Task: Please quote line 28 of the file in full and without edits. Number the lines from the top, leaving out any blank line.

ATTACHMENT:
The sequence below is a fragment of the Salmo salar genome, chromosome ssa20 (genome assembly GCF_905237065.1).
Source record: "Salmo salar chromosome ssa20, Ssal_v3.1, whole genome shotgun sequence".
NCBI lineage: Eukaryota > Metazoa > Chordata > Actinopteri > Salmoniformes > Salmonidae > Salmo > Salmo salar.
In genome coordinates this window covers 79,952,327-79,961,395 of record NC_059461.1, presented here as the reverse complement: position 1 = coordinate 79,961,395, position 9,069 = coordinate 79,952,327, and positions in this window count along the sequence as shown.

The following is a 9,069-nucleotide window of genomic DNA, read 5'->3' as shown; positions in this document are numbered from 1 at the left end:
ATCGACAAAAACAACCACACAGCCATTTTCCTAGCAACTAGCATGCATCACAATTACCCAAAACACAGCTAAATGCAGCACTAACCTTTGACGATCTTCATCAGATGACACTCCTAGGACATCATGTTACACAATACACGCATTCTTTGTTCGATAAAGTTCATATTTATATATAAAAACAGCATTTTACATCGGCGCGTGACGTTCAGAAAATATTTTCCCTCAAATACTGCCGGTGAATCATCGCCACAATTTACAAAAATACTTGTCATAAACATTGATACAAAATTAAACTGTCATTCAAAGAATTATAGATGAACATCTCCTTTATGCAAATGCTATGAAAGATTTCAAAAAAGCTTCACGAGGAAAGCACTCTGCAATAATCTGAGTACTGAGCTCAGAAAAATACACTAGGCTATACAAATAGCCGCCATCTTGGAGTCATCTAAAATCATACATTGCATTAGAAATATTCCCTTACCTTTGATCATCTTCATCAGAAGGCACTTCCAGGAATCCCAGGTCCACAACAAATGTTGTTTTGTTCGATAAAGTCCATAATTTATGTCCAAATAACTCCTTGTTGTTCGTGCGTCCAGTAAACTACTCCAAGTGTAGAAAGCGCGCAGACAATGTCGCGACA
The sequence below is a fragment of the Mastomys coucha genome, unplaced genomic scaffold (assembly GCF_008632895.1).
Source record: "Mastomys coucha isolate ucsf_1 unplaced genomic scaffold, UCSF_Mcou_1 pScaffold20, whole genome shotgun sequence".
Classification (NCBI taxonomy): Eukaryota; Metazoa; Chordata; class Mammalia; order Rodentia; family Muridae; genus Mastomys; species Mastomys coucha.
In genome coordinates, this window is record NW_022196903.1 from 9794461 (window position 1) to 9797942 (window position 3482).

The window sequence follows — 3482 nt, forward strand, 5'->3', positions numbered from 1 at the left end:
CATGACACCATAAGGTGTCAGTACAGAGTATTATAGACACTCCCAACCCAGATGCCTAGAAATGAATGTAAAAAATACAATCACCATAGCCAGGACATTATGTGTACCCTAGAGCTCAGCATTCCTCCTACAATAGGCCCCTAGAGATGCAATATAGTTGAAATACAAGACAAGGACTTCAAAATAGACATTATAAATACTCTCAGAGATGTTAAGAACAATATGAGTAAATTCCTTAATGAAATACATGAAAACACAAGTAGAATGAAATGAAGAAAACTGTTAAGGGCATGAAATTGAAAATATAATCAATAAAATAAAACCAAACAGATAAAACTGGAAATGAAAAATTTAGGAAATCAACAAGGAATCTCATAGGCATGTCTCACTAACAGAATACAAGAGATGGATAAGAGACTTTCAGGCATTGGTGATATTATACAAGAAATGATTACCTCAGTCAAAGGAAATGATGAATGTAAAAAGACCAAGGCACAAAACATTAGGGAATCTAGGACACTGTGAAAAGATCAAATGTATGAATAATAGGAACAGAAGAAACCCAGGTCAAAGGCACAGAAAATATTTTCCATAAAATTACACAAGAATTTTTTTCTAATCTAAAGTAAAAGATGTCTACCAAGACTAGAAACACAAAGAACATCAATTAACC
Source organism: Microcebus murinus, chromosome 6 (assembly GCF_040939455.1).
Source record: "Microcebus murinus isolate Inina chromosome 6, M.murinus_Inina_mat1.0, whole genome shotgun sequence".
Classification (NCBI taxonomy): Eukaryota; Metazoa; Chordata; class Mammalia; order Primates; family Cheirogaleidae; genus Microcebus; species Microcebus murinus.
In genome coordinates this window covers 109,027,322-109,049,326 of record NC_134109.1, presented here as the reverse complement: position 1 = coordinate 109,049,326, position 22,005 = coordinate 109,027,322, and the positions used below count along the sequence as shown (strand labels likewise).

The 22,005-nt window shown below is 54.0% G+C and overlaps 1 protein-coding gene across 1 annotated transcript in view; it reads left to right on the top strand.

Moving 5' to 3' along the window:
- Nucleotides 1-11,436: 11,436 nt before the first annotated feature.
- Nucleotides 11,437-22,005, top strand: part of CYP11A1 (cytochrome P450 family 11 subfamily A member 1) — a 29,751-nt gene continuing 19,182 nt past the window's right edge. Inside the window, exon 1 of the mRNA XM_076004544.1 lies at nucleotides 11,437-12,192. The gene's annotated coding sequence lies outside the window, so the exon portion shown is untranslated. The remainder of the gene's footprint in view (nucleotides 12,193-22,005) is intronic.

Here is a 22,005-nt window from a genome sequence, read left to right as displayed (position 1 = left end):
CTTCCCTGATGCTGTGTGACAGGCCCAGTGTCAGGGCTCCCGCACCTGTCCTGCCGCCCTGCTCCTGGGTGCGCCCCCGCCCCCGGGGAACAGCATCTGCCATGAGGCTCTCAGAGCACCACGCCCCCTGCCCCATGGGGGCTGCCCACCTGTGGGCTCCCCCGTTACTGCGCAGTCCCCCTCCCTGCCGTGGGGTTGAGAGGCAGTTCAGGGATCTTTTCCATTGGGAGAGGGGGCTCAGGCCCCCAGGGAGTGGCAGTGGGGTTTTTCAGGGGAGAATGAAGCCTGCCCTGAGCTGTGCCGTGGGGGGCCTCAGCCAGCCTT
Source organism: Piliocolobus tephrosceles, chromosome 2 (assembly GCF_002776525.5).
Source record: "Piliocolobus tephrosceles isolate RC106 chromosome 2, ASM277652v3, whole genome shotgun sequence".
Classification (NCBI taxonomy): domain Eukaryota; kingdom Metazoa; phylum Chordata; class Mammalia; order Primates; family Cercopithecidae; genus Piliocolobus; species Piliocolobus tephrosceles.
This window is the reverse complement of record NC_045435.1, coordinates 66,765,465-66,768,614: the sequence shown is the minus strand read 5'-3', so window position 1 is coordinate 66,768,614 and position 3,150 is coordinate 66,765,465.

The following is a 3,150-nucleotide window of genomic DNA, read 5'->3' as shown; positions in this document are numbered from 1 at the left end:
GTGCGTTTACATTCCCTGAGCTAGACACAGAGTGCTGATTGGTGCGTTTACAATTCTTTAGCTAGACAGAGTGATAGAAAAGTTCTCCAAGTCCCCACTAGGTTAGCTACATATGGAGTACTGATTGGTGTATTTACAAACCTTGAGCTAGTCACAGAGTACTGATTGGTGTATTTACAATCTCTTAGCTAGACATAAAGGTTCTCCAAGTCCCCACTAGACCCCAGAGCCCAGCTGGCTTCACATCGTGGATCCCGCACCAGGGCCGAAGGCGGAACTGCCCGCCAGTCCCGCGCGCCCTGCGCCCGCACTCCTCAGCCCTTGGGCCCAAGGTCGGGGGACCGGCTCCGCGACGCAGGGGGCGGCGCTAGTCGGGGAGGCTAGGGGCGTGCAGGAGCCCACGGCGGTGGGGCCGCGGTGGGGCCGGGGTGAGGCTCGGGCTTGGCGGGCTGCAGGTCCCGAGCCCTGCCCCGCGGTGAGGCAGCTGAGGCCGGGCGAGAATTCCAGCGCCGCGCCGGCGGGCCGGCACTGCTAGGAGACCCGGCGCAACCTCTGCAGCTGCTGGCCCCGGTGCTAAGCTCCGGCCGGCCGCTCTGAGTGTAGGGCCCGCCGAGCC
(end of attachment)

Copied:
GTGCGTTTACATTCCCTGAGCTAGACACAGAGTGCTGATTGGTGCGTTTACAATTCTTTAGCTAGACAGAGTGATAGAAAAGTTCTCCAAGTCCCCACTAGGTTAGCTACATATGGAGTACTGATTGGTGTATTTACAAACCTTGAGCTAGTCACAGAGTACTGATTGGTGTATTTACAATCTCTTAGCTAGACATAAAGGTTCTCCAAGTCCCCACTAGACCCCAGAGCCCAGCTGGCTTCACATCGTGGATCCCGCACCAGGGCCGAAGGCGGAACTGCCCGCCAGTCCCGCGCGCCCTGCGCCCGCACTCCTCAGCCCTTGGGCCCAAGGTCGGGGGACCGGCTCCGCGACGCAGGGGGCGGCGCTAGTCGGGGAGGCTAGGGGCGTGCAGGAGCCCACGGCGGTGGGGCCGCGGTGGGGCCGGGGTGAGGCTCGGGCTTGGCGGGCTGCAGGTCCCGAGCCCTGCCCCGCGGTGAGGCAGCTGAGGCCGGGCGAGAATTCCAGCGCCGCGCCGGCGGGCCGGCACTGCTAGGAGACCCGGCGCAACCTCTGCAGCTGCTGGCCCCGGTGCTAAGCTCCGGCCGGCCGCTCTGAGTGTAGGGCCCGCCGAGCC